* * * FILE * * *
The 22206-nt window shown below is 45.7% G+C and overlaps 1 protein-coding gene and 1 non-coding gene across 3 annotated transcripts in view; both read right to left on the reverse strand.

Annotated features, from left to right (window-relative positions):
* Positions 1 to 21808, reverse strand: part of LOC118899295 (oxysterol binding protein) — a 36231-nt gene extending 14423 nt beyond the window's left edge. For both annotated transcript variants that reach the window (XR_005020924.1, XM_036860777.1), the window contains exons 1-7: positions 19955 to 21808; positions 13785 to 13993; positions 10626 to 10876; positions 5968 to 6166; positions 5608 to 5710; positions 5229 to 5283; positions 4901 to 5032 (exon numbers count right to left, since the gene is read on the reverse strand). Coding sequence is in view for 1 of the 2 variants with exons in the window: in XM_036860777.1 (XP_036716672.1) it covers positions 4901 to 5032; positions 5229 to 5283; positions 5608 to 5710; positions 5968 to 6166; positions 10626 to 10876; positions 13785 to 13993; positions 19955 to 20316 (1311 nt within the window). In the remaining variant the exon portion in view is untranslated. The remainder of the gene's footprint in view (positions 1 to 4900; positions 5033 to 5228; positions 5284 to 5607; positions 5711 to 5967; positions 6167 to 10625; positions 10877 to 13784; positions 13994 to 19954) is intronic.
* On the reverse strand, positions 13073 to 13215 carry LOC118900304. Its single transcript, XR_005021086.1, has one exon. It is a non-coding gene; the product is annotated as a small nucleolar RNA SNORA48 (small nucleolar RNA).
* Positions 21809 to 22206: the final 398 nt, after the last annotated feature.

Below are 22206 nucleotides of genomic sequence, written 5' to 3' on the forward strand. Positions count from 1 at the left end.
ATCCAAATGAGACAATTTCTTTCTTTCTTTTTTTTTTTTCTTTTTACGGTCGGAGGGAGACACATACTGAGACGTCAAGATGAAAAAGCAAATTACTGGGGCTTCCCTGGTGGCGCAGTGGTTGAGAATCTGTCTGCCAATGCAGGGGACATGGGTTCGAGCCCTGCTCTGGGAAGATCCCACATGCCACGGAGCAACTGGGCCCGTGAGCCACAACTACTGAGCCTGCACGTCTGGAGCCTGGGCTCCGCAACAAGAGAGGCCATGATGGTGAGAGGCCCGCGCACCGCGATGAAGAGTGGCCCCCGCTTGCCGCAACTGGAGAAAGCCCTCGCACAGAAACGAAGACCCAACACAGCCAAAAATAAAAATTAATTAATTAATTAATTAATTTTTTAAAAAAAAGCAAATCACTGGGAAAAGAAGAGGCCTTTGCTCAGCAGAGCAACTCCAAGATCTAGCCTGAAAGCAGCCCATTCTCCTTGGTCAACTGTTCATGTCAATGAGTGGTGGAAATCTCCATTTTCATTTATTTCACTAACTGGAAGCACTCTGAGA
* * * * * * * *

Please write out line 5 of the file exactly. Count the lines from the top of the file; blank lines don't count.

* Positions 21809 to 22206: the final 398 nt, after the last annotated feature.